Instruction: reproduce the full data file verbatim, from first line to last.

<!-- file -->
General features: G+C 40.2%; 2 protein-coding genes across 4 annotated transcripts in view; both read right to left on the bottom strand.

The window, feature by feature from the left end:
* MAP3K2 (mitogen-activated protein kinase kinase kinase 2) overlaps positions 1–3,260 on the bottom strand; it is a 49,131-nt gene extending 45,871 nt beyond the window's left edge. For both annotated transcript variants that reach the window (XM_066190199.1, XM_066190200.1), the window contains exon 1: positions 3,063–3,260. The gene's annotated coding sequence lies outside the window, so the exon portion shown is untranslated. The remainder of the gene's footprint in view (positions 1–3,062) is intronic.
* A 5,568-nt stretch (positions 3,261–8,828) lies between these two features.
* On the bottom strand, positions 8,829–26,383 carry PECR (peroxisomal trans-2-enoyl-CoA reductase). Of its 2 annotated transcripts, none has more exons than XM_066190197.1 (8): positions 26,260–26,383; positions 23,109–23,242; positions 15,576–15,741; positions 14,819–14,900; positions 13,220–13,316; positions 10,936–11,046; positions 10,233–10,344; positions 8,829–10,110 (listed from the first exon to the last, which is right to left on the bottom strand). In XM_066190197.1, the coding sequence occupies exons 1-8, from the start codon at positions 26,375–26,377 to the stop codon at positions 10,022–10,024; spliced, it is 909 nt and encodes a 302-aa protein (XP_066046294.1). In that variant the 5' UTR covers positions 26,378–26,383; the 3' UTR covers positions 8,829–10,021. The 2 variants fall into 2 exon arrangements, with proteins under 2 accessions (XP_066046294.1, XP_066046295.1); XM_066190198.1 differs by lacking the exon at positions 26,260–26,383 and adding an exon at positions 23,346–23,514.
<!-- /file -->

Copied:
General features: G+C 40.2%; 2 protein-coding genes across 4 annotated transcripts in view; both read right to left on the bottom strand.

The window, feature by feature from the left end:
* MAP3K2 (mitogen-activated protein kinase kinase kinase 2) overlaps positions 1–3,260 on the bottom strand; it is a 49,131-nt gene extending 45,871 nt beyond the window's left edge. For both annotated transcript variants that reach the window (XM_066190199.1, XM_066190200.1), the window contains exon 1: positions 3,063–3,260. The gene's annotated coding sequence lies outside the window, so the exon portion shown is untranslated. The remainder of the gene's footprint in view (positions 1–3,062) is intronic.
* A 5,568-nt stretch (positions 3,261–8,828) lies between these two features.
* On the bottom strand, positions 8,829–26,383 carry PECR (peroxisomal trans-2-enoyl-CoA reductase). Of its 2 annotated transcripts, none has more exons than XM_066190197.1 (8): positions 26,260–26,383; positions 23,109–23,242; positions 15,576–15,741; positions 14,819–14,900; positions 13,220–13,316; positions 10,936–11,046; positions 10,233–10,344; positions 8,829–10,110 (listed from the first exon to the last, which is right to left on the bottom strand). In XM_066190197.1, the coding sequence occupies exons 1-8, from the start codon at positions 26,375–26,377 to the stop codon at positions 10,022–10,024; spliced, it is 909 nt and encodes a 302-aa protein (XP_066046294.1). In that variant the 5' UTR covers positions 26,378–26,383; the 3' UTR covers positions 8,829–10,021. The 2 variants fall into 2 exon arrangements, with proteins under 2 accessions (XP_066046294.1, XP_066046295.1); XM_066190198.1 differs by lacking the exon at positions 26,260–26,383 and adding an exon at positions 23,346–23,514.